Trolley Problem, Variant 218

[Another Difalco fanfic, this one a riff on his story “Relapse”]

A drunk driver careens through a busy intersection. You, a fiction writer, are standing some distance off, next to a lever. You have two options: (1) Pull the lever to the left, and the runaway car crashes into a second car, killing both drivers. (2) Pull the lever to the right, and the runaway car crashes into a pedestrian: the pedestrian dies, but the driver of the runaway car survives.

The driver of the second car is:
(a) a middle-aged man;
(b) a recovering opioid addict, on the wagon for six months;
(c) a heavy drinker when under stress, though sober as he drives through the intersection;
(d) a drug mule, transporting a sizeable quantity of hashish in his car for delivery to his connection.

The pedestrian is:
(a) a young woman;
(b) a recent immigrant from Guatemala;
(c) the mother of three small children;
(d) accompanied by one of her children as she walks through the intersection — the child will witness her death if she is struck by the careening car.

Which lever will you pull?


Relapsing into DifalcoWorld

In my cahier entry for this morning I was revisiting ways of engaging short fictional texts and their authors:

Evaluating their ficticities seems reasonable, but is it? Highlight textual features that disrupt reality-as-actualized, then email authors.

Can I do it? Would I want to do it? Let’s give it a try. I click onto the Poets and Writers online listing of literary journals, randomly select a letter of the alphabet, pick off the first litmag listed under that letter, click the most recent issue, look at the Fictions listed for that issue, and — what are the odds? — it’s another story by Salvatore Difalco!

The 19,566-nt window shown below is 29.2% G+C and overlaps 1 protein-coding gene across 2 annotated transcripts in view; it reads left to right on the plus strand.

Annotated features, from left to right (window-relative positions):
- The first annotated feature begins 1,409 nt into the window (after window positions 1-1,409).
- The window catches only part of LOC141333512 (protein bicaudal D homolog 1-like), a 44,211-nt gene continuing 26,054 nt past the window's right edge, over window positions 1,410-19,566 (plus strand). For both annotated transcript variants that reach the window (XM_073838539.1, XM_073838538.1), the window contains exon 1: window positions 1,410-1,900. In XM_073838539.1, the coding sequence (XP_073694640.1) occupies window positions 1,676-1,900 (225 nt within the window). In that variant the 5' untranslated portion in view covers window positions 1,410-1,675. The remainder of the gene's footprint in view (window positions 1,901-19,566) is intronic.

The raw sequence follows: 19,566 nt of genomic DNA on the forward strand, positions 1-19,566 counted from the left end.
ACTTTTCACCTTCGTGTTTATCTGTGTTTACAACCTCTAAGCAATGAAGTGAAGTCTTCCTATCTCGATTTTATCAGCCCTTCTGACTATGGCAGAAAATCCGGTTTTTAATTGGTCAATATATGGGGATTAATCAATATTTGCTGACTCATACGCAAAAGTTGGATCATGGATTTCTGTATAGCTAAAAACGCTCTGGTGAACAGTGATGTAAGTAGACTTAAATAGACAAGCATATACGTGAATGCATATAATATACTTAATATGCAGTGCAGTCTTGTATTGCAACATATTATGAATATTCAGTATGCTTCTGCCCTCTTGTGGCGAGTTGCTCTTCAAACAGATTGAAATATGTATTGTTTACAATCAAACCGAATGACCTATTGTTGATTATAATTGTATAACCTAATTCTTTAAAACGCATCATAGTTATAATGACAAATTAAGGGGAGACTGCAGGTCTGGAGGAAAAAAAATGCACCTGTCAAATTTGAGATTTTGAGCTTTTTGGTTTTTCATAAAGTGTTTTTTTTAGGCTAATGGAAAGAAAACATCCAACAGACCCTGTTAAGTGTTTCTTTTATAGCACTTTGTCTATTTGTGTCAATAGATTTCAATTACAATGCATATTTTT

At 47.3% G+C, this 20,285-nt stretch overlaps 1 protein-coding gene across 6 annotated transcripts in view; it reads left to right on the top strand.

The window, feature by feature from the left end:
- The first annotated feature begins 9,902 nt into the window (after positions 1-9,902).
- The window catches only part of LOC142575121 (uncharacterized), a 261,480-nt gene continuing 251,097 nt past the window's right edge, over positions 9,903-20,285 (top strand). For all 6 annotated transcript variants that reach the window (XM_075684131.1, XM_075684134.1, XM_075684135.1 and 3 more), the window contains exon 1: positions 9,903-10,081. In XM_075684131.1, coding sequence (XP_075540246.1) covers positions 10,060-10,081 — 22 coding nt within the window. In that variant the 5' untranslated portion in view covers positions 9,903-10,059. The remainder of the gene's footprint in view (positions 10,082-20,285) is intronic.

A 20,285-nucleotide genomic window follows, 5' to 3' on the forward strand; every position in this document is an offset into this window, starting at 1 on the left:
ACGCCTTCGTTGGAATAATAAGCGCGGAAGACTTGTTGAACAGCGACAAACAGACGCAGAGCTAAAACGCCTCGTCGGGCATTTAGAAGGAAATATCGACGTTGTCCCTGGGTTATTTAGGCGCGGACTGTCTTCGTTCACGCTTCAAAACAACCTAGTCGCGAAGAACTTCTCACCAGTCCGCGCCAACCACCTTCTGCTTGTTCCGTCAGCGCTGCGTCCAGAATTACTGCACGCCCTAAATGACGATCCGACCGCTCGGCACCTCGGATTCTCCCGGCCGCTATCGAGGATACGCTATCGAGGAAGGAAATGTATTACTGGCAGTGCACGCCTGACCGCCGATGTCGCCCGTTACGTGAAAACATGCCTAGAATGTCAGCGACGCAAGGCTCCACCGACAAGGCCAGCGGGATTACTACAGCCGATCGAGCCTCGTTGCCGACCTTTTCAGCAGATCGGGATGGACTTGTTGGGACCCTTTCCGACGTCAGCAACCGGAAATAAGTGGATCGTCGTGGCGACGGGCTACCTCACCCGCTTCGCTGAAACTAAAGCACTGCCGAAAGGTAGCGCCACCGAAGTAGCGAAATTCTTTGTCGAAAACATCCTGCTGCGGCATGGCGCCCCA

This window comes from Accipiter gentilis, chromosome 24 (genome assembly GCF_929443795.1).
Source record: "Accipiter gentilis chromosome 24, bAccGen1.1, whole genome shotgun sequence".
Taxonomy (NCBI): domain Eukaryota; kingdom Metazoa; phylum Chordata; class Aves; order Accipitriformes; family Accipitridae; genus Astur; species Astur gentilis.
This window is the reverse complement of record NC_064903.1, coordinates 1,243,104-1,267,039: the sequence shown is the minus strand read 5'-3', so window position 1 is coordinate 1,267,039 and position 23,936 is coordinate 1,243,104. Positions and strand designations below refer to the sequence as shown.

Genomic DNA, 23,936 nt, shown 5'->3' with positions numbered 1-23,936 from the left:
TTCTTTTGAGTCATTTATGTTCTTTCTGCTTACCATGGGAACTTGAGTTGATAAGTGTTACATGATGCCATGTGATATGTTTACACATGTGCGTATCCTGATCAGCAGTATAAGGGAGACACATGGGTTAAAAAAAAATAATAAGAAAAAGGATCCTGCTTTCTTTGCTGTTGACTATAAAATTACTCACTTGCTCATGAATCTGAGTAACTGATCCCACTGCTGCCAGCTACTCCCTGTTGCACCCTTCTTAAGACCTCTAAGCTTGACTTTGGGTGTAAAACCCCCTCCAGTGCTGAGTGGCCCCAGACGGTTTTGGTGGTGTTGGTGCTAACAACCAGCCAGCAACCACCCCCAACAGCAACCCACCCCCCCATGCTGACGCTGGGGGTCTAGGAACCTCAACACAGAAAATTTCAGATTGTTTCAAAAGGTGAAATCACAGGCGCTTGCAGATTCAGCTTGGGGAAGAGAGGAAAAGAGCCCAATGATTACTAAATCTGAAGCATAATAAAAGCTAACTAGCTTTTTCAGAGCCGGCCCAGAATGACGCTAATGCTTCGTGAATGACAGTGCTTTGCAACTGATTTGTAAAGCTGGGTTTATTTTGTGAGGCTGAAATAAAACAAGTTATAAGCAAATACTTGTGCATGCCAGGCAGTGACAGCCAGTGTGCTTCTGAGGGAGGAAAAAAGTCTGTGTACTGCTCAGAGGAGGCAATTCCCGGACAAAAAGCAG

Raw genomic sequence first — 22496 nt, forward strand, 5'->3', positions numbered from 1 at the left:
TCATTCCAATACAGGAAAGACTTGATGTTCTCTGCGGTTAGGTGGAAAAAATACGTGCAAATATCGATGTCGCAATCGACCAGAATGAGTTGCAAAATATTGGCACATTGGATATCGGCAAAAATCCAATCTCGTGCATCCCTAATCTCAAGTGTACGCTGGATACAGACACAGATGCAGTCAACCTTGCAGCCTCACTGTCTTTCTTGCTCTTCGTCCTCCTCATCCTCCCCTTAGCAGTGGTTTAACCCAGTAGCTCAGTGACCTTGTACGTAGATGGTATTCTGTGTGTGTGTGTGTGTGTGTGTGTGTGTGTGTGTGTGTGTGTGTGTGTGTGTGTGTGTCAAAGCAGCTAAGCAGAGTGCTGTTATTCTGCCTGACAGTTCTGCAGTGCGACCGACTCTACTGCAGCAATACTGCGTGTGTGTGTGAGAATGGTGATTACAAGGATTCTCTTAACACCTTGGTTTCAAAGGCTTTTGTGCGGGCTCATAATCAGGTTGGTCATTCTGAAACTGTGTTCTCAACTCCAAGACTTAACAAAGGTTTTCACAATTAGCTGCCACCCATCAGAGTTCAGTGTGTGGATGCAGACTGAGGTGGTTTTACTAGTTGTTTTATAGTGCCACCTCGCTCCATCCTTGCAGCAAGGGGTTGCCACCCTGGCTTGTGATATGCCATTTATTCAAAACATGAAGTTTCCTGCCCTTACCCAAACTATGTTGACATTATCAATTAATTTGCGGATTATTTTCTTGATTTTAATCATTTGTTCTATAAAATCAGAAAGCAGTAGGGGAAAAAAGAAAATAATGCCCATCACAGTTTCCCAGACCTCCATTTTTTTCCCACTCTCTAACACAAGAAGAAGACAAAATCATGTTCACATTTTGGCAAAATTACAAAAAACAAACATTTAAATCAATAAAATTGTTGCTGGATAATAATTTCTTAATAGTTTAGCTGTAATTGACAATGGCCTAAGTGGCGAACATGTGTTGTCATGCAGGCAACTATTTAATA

Of the 57 stories I excerpted on this site during my Flâneries phase, Salvatore Difalco is the only author to have commented here. Two posts ago I wrote a kind of fan fiction mediated by that Difalco story. The synchronicity of stumbling on another of his stories proved inescapable.

*  *  *

“Relapse,” by Salvatore Difalco

I was already running late, the first sentence reads. Already means you’re ahead of time, and besides that you’re running, putting even more distance between yourself and the now. But then late. Time out of joint. Early on the story is punctuated with time stamps: at noon, ten minutes, just as in just a few minutes ago. There are verbs of movement — running, sped — juxtaposed with verbs of stasis — stood, waiting. And also wanted, twice: the engine of desire stroking between speed and stasis, between running and late.

The narrator is a drug courier, a recovering addict — oxycontin: an opiate, a slow-down substance. Now when he’s stressed, instead of popping pills he guzzles the booze.